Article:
Soybeans will provide double that, or as much as 30 grams of protein per serving of the same size. We’re talking about whole, boiled/roasted/cooked soybeans here but you shouldn’t worry about consuming soy-based foods such as tofu, Tempe or soy milk. There have been several myths revolving around soy products as some believe they can affect testosterone levels in men. Since soy contains phytoestrogens and not mammalian-estrogen, it has no effect on humans. Sure, you can find an example of some sort of isolated soy protein not being a great choice but that’s true for all isolates. When consumed as a whole food, soy is a great protein source. Apart from containing all the essential amino acids for a complete protein profile, Soy beans also contain essential fatty acids and insoluble fiber, which is great for digestion.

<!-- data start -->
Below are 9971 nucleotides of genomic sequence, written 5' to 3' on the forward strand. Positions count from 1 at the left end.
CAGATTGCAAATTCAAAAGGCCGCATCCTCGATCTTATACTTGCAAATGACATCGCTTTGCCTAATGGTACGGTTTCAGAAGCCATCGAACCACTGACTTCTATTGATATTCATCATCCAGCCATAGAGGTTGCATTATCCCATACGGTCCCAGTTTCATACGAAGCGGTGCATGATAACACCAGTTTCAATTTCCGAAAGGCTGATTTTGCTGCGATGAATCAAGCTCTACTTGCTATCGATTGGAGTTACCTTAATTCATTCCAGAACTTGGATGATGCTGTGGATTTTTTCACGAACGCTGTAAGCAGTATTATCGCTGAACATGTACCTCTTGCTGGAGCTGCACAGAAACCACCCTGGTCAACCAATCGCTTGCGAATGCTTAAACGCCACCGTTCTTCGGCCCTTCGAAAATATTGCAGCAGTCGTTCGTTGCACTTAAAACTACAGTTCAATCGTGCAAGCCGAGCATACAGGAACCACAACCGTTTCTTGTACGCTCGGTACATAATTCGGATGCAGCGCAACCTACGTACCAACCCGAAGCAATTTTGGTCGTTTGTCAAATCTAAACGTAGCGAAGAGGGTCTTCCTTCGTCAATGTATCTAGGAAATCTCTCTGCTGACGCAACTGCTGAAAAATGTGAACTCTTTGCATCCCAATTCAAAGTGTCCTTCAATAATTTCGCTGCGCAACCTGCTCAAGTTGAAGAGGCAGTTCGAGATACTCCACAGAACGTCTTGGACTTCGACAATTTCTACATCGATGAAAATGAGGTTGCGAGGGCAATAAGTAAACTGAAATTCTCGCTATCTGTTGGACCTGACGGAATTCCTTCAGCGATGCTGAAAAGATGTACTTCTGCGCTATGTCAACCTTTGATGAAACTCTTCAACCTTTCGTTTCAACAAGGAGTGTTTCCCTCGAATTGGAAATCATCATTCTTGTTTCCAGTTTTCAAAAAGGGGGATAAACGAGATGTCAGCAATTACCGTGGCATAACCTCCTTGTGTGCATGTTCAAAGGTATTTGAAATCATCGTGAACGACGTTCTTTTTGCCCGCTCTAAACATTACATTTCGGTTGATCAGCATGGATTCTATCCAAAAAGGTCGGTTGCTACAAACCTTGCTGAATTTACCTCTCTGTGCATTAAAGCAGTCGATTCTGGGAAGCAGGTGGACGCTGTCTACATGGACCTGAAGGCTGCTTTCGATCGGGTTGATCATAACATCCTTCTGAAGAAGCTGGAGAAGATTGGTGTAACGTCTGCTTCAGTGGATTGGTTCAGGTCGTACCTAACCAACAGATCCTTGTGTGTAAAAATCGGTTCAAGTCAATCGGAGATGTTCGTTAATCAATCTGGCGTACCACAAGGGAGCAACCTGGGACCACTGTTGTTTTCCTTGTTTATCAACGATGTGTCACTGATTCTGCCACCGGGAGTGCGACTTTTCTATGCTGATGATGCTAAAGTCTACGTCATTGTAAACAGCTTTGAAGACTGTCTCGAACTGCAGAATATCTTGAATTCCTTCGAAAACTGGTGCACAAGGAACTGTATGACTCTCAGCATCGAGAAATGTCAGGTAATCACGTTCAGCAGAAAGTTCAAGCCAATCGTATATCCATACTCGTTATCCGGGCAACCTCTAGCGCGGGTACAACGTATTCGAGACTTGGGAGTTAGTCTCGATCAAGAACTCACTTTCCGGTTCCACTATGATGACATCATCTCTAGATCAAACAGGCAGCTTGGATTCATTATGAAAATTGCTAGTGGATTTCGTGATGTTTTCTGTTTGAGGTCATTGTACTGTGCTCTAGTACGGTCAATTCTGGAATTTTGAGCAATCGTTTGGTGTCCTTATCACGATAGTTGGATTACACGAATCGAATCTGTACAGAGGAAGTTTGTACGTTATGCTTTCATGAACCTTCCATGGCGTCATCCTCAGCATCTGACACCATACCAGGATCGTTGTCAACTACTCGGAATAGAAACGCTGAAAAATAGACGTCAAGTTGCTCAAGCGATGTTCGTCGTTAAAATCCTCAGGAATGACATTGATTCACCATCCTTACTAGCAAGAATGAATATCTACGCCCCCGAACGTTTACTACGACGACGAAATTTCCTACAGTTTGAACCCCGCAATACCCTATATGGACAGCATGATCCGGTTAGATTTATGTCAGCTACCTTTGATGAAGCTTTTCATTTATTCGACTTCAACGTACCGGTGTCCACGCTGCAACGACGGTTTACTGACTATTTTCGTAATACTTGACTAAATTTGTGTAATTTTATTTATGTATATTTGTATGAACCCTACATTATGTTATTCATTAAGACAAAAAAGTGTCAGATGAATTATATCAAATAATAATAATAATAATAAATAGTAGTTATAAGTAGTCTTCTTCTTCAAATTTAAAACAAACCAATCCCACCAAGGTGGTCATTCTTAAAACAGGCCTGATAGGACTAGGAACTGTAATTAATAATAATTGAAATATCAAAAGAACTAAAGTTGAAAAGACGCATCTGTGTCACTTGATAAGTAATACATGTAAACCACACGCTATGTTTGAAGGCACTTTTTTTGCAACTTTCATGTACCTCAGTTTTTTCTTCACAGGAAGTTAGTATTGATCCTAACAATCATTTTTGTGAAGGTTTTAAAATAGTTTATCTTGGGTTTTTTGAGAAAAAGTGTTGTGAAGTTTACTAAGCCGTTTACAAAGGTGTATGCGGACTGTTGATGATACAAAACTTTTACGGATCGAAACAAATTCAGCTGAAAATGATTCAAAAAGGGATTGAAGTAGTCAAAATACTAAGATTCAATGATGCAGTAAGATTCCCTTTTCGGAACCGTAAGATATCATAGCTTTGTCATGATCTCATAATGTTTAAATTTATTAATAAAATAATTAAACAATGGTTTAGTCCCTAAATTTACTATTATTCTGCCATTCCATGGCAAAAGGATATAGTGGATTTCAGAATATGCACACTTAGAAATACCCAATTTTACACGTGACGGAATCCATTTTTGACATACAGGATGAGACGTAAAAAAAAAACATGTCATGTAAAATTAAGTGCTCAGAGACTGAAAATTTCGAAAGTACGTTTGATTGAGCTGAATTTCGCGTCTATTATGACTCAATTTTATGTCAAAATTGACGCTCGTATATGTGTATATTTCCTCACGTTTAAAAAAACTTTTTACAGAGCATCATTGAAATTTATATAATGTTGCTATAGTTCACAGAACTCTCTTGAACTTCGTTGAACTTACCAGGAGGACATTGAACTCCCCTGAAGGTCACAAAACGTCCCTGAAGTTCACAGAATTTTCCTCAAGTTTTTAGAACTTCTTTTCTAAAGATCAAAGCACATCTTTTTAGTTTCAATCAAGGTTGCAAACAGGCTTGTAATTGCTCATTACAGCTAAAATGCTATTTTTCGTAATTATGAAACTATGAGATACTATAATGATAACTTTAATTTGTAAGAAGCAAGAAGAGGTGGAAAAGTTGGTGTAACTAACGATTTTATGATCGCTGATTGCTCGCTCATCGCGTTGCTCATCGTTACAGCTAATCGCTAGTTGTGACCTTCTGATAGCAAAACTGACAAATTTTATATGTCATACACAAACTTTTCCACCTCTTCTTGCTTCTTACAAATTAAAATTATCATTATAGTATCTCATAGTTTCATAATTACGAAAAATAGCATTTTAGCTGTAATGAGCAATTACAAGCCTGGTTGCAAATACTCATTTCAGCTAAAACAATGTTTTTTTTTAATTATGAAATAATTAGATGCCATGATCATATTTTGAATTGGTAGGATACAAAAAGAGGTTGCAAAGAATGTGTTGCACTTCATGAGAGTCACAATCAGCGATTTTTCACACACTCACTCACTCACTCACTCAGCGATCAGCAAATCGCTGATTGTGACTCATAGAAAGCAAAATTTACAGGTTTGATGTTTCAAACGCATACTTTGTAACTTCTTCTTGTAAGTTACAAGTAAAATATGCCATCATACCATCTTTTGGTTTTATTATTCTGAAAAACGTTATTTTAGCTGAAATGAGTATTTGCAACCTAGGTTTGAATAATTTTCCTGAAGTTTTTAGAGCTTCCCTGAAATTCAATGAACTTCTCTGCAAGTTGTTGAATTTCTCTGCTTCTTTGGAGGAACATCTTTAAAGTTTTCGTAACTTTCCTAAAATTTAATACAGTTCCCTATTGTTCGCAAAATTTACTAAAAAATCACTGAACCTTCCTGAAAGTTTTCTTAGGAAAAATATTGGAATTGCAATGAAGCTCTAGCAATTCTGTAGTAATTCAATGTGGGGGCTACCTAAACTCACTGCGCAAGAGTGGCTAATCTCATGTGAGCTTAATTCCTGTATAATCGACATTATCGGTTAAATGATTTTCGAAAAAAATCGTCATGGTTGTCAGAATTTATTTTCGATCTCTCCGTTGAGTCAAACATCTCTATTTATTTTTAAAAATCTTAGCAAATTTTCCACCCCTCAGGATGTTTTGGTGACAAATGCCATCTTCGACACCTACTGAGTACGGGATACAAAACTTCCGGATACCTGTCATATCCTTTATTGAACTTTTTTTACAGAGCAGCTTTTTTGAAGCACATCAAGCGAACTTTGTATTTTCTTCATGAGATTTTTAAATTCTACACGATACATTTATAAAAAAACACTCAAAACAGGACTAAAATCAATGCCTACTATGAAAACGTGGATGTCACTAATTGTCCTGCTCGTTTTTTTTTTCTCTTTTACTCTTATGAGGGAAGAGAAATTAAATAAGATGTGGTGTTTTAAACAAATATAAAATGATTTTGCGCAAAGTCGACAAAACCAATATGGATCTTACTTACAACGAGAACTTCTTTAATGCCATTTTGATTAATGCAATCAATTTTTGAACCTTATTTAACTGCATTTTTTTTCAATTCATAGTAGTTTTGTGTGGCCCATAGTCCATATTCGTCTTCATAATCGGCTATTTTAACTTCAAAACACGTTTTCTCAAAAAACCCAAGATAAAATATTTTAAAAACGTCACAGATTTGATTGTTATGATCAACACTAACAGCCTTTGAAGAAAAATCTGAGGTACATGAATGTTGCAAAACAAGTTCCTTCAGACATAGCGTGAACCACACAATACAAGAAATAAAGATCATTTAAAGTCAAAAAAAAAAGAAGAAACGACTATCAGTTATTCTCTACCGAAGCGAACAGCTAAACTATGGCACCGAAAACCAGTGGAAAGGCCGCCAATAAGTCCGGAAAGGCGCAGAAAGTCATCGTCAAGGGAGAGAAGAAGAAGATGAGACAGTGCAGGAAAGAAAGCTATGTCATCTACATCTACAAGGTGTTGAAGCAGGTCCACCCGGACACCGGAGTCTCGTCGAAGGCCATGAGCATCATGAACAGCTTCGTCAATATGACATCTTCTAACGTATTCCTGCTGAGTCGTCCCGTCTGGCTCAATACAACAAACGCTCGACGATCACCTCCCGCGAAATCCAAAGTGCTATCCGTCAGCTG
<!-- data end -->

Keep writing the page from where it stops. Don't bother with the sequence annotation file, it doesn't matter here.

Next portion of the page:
So basically, find a bean you like and go nuts! I mean, go beans!
Speaking of nuts, Peanuts, technically classified as legumes are high in protein (about 25 grams per 100 gm). They are also excellent sources of B Vitamins, Vitamin E and minerals such as magnesium, manganese and phosphorous. We love our Peanut butter here at fitnesstep1 and can’t get enough of it! We definitely get enough protein as a result.
Anyway, Lentils will provide comparable levels of protein as they have the second-highest ratio of protein per calorie of any legume, after soybeans. But that’s not all, Lentils are also a great source of dietary fiber and contain a high amount of the micronutrients folate, thiamin, phosphorus, and iron.
Up next are Peas. They’re a good source of vitamin A, C, thiamin, phosphorous, and iron. They also contain generous amounts of B vitamins, folate and about 9 grams of protein per cup. Chickpeas contain nearly double the amount.